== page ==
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Shanwei authorities in China launch unwarranted accusations against Hong Kong media

Villagers carry banners which read
Villagers carry banners which read "Plead the central government to help Wukan" (in red) villagers don't believe Lin Zuluan took bribes" during a protest in Wukan, China's Guangdong province, 22 June 2016

REUTERS/James Pomfret

This statement was originally published on hkja.org.hk on 22 June 2016.

After Lin Zuluan, the Communist Party secretary and village committee chief of Wukan village, was taken away by local authorities and villagers decided to protest and petition against this action, large numbers of Hong Kong news organisations sent journalists for on-site reporting. But the propaganda authorities at the Shanwei City People's Government have issued extremely serious accusations, saying Hong Kong journalists have engaged in 'instigation, plotting and directing' of events. The authorities have also threatened to 'take measures according to law'. The Independent Commentators Association and the Hong Kong Journalists Association express shock over these accusations. We believe this is a way for the authorities of using a legal pretext for clearing the protest. This seriously harms press freedom and the public's right to know.

The Shanwei authorities have issued what we believe are unwarranted accusations. The objects of their accusations are unclear. They have named 'the Apple Daily newspaper, Initium Media, etc'. But what are the other organisations that have been included? What does the 'etc' refer to? The safety of journalists is already in question. At the moment, large numbers of journalists have left the village. We believe the accusations have had the intended effect of clearing the village of journalists.

When Hong Kong journalists have reported on these kinds of local incidents in the past, we have never heard of Hong Kong journalists engaging in 'instigation, plotting and directing' of events. Instead, when Hong Kong media report the truth, it has often helped the central authorities to investigate officials who hide the truth. This time, the serious accusations made by the Shanwei authorities is a sign that press freedom in mainland China has suffered a serious setback.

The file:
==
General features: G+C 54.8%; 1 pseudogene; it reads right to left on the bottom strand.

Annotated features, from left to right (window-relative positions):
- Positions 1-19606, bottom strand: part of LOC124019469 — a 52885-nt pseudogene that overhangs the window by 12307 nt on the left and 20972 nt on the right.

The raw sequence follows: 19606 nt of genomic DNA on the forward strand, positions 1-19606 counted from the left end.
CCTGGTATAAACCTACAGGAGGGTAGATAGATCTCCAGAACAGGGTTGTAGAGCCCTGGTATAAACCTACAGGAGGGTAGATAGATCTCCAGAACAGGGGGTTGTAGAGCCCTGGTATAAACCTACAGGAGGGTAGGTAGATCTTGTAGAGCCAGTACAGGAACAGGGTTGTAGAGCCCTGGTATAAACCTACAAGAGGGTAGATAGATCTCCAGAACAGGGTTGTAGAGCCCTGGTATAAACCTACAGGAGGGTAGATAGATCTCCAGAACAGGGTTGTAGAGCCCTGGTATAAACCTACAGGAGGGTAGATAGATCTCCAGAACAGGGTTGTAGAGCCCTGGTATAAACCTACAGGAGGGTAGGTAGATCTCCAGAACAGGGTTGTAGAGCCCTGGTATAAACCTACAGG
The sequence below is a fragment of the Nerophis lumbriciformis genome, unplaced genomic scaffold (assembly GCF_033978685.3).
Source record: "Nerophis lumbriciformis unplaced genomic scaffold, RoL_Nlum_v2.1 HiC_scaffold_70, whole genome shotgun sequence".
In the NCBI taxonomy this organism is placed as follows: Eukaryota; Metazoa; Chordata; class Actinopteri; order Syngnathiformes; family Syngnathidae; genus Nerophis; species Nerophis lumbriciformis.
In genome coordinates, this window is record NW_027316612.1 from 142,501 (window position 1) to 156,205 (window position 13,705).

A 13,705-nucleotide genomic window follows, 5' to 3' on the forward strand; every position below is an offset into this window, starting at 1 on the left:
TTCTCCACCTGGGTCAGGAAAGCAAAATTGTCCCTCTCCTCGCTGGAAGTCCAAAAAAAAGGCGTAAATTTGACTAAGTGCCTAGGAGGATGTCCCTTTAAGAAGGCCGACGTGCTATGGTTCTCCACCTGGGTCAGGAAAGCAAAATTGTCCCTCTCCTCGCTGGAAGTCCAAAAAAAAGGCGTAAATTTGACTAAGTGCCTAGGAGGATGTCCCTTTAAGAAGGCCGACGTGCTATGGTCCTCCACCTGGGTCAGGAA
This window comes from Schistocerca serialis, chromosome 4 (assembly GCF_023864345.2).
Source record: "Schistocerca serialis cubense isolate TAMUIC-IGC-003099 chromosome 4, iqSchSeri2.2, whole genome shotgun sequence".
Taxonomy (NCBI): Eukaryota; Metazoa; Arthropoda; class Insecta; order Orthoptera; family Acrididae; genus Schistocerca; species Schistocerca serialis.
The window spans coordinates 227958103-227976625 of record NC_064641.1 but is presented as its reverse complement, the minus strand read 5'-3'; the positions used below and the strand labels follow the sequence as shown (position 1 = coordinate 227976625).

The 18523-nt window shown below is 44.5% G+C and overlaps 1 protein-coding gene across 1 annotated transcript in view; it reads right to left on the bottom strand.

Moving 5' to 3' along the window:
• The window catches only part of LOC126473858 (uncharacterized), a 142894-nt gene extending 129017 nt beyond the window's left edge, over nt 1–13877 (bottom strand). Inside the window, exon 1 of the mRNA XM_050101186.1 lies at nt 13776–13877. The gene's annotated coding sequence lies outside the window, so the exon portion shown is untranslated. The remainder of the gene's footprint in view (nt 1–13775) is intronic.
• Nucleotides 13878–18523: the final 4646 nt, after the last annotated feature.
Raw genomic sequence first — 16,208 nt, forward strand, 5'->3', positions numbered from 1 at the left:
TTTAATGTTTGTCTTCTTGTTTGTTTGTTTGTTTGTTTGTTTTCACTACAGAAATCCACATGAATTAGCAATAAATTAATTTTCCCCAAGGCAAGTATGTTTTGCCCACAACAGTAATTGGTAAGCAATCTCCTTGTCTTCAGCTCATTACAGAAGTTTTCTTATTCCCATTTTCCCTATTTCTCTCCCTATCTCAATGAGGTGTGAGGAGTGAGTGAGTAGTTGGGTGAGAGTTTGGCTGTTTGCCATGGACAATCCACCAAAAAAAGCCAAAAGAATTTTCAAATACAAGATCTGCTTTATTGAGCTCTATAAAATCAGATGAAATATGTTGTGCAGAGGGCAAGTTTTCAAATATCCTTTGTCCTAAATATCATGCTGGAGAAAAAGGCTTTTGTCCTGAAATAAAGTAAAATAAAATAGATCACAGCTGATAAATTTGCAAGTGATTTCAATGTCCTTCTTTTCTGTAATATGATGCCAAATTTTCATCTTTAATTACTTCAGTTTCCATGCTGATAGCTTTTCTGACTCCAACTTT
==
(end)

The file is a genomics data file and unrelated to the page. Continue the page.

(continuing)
We must point that the news in Wukan village has many elements of interest to general readers and audiences, including: a hero resisting authority, accusations of bribery and large-scale petitions. When Hong Kong media sends reporters to cover the story, there is no other motive. Not only is there is no 'instigation, plotting and directing' of events, there is no financial benefit. When mainland authorities make these serious accusations, it limits media freedom. It demonstrates that mainland officials do not understand the goals of Hong Kong media. Their actions harm the freedom of journalists to report, as well as the public's right to know.

We solemnly demand that Shanwei authorities face up to the problems outlined above, to make legal and reasonable adjustments and to immediately stop interfering with the lawful reporting activities of journalists.

The Foreign Correspondents' Club, Hong Kong
The Hong Kong Journalists Association
The Independent Commentators Association

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